Peter Bokulich
University of Notre Dame
Presentations of black hole complementarity by van Dongen and de Haro, as well as by 't Hooft, suffer from a mistaken claim that interactions between matter falling into a black hole and the emitted Hawking-like radiation should lead to a failure of commutativity between space-like-related observables localized inside and outside the black hole. I show that this conclusion is not supported by our standard understanding of quantum interactions. We have no reason to believe that near-horizon interactions will threaten microcausality. If these interactions reliably transfer information to the outgoing radiation, then this response to Hawking's information loss argument should amount to a version of the bleaching scenario. I argue that the challenge facing black hole complementarity is that of reconciling this commitment to bleaching with the expectation that the event horizon will be locally unremarkable. This challenge is most promisingly met by proposals that postulate a consistent account of the limitations of our local semi-classical theories, but no support is added to these postulates by appeals to verificationism or to the interactions considered by 't Hooft.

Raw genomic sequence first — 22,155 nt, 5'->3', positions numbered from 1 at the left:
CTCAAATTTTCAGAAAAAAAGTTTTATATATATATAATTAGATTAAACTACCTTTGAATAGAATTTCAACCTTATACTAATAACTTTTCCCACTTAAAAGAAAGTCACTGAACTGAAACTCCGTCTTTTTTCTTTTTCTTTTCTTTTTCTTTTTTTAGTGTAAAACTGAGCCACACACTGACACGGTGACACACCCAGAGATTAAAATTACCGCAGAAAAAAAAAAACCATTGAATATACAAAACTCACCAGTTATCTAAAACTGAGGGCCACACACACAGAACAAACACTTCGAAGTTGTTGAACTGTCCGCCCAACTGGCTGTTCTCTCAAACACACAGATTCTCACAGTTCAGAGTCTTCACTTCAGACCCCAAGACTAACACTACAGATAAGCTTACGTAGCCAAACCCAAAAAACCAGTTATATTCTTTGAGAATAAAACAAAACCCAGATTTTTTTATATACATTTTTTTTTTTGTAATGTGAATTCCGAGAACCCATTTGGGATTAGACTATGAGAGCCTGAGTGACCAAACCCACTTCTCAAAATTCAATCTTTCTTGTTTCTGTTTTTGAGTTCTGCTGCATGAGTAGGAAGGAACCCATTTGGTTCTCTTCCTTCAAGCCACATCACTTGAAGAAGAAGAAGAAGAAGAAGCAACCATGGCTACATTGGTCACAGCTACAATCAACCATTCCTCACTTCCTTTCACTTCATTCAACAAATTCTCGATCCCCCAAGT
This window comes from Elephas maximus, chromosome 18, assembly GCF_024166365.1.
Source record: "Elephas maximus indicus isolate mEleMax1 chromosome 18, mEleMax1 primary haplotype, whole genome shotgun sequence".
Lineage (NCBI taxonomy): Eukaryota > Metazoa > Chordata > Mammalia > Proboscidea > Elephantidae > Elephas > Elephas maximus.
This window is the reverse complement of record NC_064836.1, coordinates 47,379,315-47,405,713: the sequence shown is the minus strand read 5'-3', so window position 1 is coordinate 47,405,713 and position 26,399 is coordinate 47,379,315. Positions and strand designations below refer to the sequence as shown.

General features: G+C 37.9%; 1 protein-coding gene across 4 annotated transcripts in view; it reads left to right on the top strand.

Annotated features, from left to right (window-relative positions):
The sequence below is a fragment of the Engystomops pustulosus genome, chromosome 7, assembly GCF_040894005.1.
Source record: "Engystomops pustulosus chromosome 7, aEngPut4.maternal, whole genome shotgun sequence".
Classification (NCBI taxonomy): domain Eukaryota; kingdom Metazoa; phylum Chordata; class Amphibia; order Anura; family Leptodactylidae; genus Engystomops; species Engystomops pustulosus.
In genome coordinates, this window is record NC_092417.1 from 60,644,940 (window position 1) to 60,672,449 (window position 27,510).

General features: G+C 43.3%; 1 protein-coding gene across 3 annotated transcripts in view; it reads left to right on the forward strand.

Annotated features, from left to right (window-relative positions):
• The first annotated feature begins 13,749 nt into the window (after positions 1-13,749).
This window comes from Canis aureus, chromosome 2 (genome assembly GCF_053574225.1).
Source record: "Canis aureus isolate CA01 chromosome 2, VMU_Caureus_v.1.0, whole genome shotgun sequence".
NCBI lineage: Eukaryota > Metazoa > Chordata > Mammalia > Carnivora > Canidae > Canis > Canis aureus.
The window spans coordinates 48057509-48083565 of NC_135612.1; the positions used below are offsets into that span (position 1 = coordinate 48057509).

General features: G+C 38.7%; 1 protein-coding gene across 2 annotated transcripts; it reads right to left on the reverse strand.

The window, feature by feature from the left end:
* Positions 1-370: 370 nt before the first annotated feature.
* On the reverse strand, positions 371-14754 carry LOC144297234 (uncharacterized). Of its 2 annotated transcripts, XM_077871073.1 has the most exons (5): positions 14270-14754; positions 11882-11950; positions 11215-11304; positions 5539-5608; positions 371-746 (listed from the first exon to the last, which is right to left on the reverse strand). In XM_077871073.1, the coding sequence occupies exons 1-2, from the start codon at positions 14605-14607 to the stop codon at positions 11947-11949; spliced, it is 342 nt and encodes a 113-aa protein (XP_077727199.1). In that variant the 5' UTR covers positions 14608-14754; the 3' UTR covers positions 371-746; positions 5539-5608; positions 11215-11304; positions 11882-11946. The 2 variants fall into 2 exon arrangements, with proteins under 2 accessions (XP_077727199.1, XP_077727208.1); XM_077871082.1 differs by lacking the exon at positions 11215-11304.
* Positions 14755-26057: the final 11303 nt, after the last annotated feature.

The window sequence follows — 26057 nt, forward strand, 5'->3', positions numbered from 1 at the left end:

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DOI 10.1080/02698595.2011.623365
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References found in this work BETA

Quantum Dialogue: The Making of a Revolution.Mara Beller - 1999 - University of Chicago Press.
Niels Bohr’s Generalization of Classical Mechanics.Peter Bokulich - 2005 - Foundations of Physics 35 (3):347-371.
The Hawking Information Loss Paradox: The Anatomy of a Controversy.Gordon Belot, John Earman & Laura Ruetsche - 1999 - British Journal for the Philosophy of Science 50 (2):189-229.

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